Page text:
Let’s start today’s post with a bit of gushing over Michael W. Kaluta’s incredible cover for its primary subject, OK?
Back around the first half of 1973, DC Comics editor Joe Orlando seemed to have settled on a preferred “house dress” for the titles in his charge that included a solid color banner that ran behind the title logo (as well as the DC emblem, price, etc.) and took up the top third of the cover area (more or less). Not every single issue of every Orlando title during this period followed this design model (see Jim Aparo’s cover for Phantom Stranger #24 [Mar.-Apr., 1973] for one conspicuous outlier)… but most did. And frankly, sometimes — maybe most times — you really wished he’d let his talented cover artists (a roster that, at the time, included Bernie Wrightson, Bob Oksner, Luis Dominguez, and Nick Cardy, in addition to Kaluta and others) have the entire area of the cover to work with, instead of limiting then to the bottom two thirds or so, Read More
Back in July, 2020, I wrote a post about the 188th issue of DC Comics’ House of Mystery, an issue notable for featuring one of the very first comic-book stories drawn by the Filipino-born artist Tony DeZuñiga to be published in the United States. As we discussed in that post, DeZuñiga‘s advent at DC in 1970 would ultimately prove highly auspicious — not only for his own individual career, but also for the direction of the whole field of American comics over the next decade or so. Read More
As I’ve written in previous posts, I bought both the first and second issues of Swamp Thing upon their release back in 1972, and enjoyed them both very much. Somehow, though, I managed to miss the third issue when it came out in December of that year. And so, I had some catching up to do when I first picked up the subject of today’s post, back in February of 1973.
When I’d last seen the tragically transformed Dr. Alec Holland at the end of Swamp Thing #2, he’d just managed to defeat the evil genius Anton Arcane. Arcane had brought Holland all the way from the southern United States to an unnamed Balkan country, solely for the purpose of appropriating the latter’s mucky body (which he then planned to use to wreak vengeance on his perceived enemies, naturally). That adventure had ended with Arcane (apparently) dead, and Holland alive and free (as well as still mucky) — but nevertheless stranded somewhere in the Balkans… and on top of a mountain, to boot. Read More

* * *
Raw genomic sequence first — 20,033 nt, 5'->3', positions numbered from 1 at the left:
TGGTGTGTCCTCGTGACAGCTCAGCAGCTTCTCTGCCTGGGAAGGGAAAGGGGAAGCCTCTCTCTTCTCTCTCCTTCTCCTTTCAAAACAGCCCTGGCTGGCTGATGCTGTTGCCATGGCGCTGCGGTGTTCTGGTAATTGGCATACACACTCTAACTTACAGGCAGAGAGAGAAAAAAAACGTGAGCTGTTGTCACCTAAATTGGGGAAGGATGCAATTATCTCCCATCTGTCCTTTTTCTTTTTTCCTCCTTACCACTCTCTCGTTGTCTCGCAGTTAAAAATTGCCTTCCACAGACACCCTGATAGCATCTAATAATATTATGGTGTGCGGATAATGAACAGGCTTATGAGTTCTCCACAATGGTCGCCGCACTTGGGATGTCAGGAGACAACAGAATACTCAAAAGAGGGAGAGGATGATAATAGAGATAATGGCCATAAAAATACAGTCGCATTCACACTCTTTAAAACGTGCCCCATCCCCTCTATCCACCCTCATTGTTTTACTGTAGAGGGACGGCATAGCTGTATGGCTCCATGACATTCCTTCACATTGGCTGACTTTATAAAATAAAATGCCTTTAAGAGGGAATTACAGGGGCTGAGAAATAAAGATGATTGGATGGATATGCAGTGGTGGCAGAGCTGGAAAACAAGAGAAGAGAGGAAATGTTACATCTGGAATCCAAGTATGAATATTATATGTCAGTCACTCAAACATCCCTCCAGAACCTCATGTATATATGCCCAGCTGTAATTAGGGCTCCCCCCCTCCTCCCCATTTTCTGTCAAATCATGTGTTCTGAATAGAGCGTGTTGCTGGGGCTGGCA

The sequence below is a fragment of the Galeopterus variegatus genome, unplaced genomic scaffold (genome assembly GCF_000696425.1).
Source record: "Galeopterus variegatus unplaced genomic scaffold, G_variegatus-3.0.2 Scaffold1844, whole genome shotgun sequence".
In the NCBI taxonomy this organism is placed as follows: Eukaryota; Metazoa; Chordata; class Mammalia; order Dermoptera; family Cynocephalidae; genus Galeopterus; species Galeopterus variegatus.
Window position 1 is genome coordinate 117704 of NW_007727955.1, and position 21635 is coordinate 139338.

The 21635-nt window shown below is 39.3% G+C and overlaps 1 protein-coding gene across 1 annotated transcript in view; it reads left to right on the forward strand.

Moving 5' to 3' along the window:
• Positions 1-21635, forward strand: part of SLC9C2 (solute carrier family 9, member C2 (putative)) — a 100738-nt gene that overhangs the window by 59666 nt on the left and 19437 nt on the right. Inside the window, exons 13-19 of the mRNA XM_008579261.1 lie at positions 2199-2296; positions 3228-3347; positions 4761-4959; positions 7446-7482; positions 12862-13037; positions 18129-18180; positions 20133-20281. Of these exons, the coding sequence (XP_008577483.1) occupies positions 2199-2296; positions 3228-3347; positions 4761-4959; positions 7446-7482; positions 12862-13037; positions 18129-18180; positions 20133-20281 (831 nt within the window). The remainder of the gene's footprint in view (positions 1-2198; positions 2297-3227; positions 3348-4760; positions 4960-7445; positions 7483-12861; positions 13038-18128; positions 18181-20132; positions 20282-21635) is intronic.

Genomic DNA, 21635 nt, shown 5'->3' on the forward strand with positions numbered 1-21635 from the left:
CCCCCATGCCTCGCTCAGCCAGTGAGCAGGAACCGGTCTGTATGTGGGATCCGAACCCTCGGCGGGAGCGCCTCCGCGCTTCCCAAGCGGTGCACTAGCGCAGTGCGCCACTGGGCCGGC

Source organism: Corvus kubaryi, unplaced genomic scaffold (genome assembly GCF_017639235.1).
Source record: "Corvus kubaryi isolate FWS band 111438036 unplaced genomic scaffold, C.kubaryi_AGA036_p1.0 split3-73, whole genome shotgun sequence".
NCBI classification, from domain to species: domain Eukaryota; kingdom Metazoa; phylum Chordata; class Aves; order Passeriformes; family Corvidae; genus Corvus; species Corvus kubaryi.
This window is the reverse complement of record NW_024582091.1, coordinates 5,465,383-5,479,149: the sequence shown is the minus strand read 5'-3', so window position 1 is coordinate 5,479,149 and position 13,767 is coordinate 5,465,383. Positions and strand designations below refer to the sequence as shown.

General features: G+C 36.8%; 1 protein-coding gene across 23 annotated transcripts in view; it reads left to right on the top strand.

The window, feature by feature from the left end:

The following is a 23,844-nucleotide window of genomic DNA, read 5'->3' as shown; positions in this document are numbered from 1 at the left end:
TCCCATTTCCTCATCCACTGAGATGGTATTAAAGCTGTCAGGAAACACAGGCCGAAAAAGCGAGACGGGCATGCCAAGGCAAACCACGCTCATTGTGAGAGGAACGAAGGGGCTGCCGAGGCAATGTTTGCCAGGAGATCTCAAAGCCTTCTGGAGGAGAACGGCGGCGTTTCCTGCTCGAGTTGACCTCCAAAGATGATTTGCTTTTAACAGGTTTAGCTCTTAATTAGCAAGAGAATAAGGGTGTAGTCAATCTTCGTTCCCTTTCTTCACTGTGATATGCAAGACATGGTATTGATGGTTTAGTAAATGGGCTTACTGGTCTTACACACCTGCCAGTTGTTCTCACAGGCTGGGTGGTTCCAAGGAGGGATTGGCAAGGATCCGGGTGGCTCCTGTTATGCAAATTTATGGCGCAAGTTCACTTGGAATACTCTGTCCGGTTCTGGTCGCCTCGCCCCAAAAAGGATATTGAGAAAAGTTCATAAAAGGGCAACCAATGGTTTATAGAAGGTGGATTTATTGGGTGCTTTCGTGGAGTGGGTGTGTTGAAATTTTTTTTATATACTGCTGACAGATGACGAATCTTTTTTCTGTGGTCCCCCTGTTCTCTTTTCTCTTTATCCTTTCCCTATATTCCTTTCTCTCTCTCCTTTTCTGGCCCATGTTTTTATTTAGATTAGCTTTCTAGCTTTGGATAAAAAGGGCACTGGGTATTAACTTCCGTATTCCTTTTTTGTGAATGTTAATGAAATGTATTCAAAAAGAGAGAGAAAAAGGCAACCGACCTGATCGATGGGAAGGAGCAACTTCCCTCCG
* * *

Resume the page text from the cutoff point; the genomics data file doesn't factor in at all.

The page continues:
In September, 1965 — the month your humble blogger first started buying Justice League of America — DC Comics made an adjustment to the publication frequency of that title, adding a ninth issue — an all-reprint “80 pg. Giant” — to the eight-times-a-year schedule the book had been on since 1962. My eight-year-old self didn’t manage to pick up the first of those giant-sized issues, which came out not only a couple of weeks before my own initial JLA purchase (issue #40), but also a mere four weeks after the first comic book I remember ever buying for myself — but I faithfully bought each one thereafter, at least for the next three years. And why wouldn’t I? For one penny more than it would cost you to buy two regular issues, you got three full-length Justice League adventures, by the same writer (Gardner Fox) and artist (Mike Sekowsky) who were producing the series’ current stories (up through issue #63, anyway). Read More
Last summer, we took a look at the first two issues of The Demon — a series created by writer-artist-editor Jack Kirby as a response to DC Comics’ request for him to come up with something in the “horror hero” vein. Although this new feature hadn’t originally been intended to replace Kirby’s beloved “Fourth World” titles on his production schedule — at least, that hadn’t been Kirby’s intent — following the cancellations of both Forever People and New Gods, and the mandated retooling of Mister Miracle, that’s effectively what happened, as both Demon and Kamandi, the Last Boy on Earth (another series dreamed up by Kirby at DC’s direction) had their publishing frequencies increased from bi-monthly to monthly status within their first three issues, so that by the beginning of 1973, they, along with the still bi-monthly Mister Miracle, effectively absorbed most if not all of the creator’s time and effort. Read More